1954 Chevrolet Corvette
We don’t think anyone has a Corvette they didn’t like. We haven’t, and this Custom Corvette is just another example that shows the reason this great American sports machine is so darn gorgeous. The exterior of this gleaming red speed machine has been kept the same. However, a supercharged V-8 engine now lives inside the vehicle. Slight modifications include later-model Corvette windshield and hardtops. Incredibly, the original was just a two-speed automatic with a six-cylinder engine. Sixty-five years older, there have definitely been a few upgrades.
Rusted Rat Rod
If someone’s initial reaction is “this thing is incredibly odd”, well we’re right there with them. It’s one of the latest Frankenstein custom jobs put forth by Roadkill Customs. This is the quintessential rat rod, checking all the boxes: unfinished appearance, check. Showing rust, check. Lacking paint, you got it. We sure hope the creators deliberately made this rod appear worn down, and it didn’t happen by accident. Non-automotive items repurposed, good Lord, yes. We’re not sure how fast it goes; heck, we’re not even sure it runs, but if you plug Rat Rod into the dictionary, this might be the picture that comes up.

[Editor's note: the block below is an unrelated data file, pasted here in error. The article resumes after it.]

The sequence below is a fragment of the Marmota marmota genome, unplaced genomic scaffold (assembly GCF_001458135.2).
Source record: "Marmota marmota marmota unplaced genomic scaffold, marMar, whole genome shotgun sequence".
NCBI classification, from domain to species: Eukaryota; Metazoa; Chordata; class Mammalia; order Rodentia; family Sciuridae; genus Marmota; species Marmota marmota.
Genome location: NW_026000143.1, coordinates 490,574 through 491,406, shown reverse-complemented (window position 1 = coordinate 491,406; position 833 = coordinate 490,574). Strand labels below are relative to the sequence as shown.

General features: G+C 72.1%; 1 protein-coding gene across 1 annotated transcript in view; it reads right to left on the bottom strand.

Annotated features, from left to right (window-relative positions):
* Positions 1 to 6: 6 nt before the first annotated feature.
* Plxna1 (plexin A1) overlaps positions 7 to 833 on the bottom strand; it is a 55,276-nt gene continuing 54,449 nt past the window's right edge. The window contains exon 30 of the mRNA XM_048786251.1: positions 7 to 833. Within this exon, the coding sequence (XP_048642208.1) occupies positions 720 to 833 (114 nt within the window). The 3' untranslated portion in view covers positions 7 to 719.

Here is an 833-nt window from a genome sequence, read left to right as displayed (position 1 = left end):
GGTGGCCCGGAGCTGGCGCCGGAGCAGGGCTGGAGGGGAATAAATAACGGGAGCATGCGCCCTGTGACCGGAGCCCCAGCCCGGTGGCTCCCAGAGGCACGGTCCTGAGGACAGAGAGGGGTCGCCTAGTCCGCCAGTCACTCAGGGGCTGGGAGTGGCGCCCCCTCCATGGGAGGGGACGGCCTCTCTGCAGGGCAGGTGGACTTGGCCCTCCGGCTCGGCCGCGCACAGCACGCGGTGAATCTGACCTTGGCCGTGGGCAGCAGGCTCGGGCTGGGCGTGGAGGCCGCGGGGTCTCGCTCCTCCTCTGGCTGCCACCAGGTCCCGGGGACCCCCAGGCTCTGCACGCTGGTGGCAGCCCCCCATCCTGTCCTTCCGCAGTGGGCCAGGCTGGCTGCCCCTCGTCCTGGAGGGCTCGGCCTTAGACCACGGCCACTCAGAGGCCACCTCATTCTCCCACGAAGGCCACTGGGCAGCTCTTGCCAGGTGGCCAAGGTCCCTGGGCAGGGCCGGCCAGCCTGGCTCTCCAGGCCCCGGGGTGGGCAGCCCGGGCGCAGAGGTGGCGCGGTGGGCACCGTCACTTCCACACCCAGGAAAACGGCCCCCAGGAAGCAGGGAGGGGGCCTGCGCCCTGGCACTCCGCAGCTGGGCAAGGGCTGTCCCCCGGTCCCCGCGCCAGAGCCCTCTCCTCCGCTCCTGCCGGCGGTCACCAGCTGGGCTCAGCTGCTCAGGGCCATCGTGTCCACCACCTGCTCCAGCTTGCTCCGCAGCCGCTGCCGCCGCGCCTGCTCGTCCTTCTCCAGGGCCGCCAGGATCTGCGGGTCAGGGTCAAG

1954 Kaiser Manhattan “Voodoo Sahara”
If someone saw this vision zooming down the highway late at night, they might think they’d seen a ghost, or possibly someone visiting from another planet. This is a full custom rod with 1960 Corvair headlights in buckets from a 1935 Ford. It also has a windshield from a 1955 Chevy; a 1977 Nova rear end; and 1958 Mercury taillights. The engine is pure Chevy, a 1969 small block V-8 with a Hydra-Matic Turbo 350 automatic transmission. A look inside shows 1950s-era telephone, microphone and a television to boot.
Modern Rat Rod
We hate to break it to someone if they saw this thing and immediately broke open their piggy bank to start saving up: It is not real. This image is just a mockup rendering of a modern-day rat rod concept. This method is something that is becoming more and more en vogue as the custom crew of the industry starts getting younger and younger. Of course, having newer vehicles sort of defeats the purpose of the scrapped, rusted, broken down appeal of the rat rod, but they’ve got to change with the times.
1966 Chevrolet C10 “Tiffany”